Organizational Communication and Performance in the Public and Nonprofit Sector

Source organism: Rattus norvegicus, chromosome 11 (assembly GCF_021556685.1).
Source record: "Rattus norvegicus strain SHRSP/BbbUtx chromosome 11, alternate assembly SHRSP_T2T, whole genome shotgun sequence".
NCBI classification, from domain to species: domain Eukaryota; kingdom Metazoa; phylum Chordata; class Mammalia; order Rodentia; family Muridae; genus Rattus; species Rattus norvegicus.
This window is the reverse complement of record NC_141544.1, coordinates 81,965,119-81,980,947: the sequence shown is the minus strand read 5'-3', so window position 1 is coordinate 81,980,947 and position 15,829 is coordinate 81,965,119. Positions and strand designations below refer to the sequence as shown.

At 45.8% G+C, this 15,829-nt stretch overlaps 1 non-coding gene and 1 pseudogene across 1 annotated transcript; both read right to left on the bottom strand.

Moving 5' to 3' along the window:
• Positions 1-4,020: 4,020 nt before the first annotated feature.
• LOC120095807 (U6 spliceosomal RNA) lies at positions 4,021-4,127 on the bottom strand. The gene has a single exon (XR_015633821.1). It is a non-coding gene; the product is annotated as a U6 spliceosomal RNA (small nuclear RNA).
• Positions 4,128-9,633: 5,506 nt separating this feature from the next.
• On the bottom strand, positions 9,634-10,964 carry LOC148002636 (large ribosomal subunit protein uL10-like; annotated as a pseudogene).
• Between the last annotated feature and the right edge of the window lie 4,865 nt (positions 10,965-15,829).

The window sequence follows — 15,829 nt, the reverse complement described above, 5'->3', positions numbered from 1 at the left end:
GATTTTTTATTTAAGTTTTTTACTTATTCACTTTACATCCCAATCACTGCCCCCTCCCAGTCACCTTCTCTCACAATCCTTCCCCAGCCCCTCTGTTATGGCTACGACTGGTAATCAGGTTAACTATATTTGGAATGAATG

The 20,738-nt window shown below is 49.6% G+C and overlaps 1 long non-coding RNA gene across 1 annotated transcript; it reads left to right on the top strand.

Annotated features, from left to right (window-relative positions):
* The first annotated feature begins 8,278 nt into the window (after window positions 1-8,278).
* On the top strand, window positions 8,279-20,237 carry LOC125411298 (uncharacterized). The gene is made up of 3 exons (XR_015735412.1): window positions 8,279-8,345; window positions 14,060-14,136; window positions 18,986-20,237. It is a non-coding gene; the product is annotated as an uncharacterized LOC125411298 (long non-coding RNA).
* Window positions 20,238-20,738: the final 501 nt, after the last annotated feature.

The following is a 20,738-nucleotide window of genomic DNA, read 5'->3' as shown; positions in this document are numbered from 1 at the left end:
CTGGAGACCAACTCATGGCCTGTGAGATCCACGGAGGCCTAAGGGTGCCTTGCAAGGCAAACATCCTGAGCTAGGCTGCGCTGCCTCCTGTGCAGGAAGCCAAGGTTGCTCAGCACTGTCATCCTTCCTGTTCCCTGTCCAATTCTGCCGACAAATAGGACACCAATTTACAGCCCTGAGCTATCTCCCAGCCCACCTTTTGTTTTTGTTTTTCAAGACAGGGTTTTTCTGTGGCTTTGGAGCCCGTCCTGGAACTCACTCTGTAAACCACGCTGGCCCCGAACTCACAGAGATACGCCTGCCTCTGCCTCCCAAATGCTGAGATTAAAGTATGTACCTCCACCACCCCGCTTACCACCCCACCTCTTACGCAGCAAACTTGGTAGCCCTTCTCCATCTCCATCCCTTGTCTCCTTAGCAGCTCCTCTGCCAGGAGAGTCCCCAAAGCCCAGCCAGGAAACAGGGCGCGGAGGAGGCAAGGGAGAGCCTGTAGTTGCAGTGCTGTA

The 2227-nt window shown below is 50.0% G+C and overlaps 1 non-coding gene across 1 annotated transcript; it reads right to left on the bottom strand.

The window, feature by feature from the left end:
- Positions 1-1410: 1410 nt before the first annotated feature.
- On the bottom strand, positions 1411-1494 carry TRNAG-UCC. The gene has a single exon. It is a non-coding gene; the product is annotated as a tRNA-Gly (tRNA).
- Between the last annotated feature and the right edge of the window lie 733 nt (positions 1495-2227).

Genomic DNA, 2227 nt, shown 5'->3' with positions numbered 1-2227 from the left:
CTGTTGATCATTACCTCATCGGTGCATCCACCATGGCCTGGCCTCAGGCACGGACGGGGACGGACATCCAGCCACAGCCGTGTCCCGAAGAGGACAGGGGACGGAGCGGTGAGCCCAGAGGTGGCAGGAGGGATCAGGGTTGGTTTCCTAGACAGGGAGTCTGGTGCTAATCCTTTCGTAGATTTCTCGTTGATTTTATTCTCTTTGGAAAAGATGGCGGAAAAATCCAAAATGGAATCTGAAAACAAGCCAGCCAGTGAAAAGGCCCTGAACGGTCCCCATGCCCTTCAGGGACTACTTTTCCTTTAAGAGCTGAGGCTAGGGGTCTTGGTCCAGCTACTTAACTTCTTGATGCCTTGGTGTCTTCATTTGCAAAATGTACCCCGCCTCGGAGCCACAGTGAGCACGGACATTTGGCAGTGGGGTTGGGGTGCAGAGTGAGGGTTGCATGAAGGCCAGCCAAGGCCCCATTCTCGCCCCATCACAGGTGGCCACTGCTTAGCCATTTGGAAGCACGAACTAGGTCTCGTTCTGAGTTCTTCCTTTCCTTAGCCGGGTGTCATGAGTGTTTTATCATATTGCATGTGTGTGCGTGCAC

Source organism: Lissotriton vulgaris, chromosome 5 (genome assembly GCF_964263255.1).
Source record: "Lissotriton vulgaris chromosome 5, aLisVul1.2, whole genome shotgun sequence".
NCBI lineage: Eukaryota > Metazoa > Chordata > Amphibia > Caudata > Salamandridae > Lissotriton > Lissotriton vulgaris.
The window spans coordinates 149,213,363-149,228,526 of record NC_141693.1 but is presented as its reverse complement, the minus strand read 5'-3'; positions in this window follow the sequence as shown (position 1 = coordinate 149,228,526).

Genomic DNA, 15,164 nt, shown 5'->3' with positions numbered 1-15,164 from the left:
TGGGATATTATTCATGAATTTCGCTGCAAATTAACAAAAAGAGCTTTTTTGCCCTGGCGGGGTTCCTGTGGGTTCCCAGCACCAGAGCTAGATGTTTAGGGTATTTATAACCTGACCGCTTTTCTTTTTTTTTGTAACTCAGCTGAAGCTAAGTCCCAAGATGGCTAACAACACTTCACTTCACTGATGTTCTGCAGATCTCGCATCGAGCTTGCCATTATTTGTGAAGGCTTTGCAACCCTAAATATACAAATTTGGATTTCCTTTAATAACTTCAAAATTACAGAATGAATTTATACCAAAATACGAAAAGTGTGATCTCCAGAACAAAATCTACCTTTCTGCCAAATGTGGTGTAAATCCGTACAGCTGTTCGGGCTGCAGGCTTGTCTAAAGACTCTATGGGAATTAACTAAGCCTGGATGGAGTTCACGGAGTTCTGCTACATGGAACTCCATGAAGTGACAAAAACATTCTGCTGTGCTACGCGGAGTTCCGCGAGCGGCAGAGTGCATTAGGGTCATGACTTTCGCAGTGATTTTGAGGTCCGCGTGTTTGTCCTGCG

Organizational communication performance has been paid less attention in the field of public administration research even though communication is one of the core elements of every organization’s practices. The three separate studies that compose the dissertation have been undertaken with a purpose of investigating the impacts of internal and external communication on organizational performance in the public and nonprofit sectors. The first study examines the effects of communication types on innovation and compares the public, nonprofit, and for-profit sectors. The study finds that meeting with the executive director and the number of communication channels utilized in an organization has a positive impact on innovation in the nonprofit sector; however, there is no such impact in the public sector. The second paper explores the different mediating impacts of internal communication on the SHRM-performance relationship across the public, nonprofit, and for-profit sectors. Overall, major findings from the study indicate that there exists substantial variation in the effects of SHRM and internal communication on organizational performance across the three sectors. The results show that internal communication only has significant mediating effects on organizational performance in the for-profit sector, but not in the public and nonprofit sectors. The third study focuses on nonprofits, especially museums in the U.S. and investigates the effects of traditional and social media communication usage on the financial performance. This study finds that the number of Facebook engagements is positively associated with revenue diversification and equity ratio. Furthermore, this paper also finds that the number of non-social media communication channels and the number of social media channels is not associated with administrative cost ratio. These results indicate that social media engagement with communities by nonprofit organizations may improve long term financial performance without critically burdensome administration costs.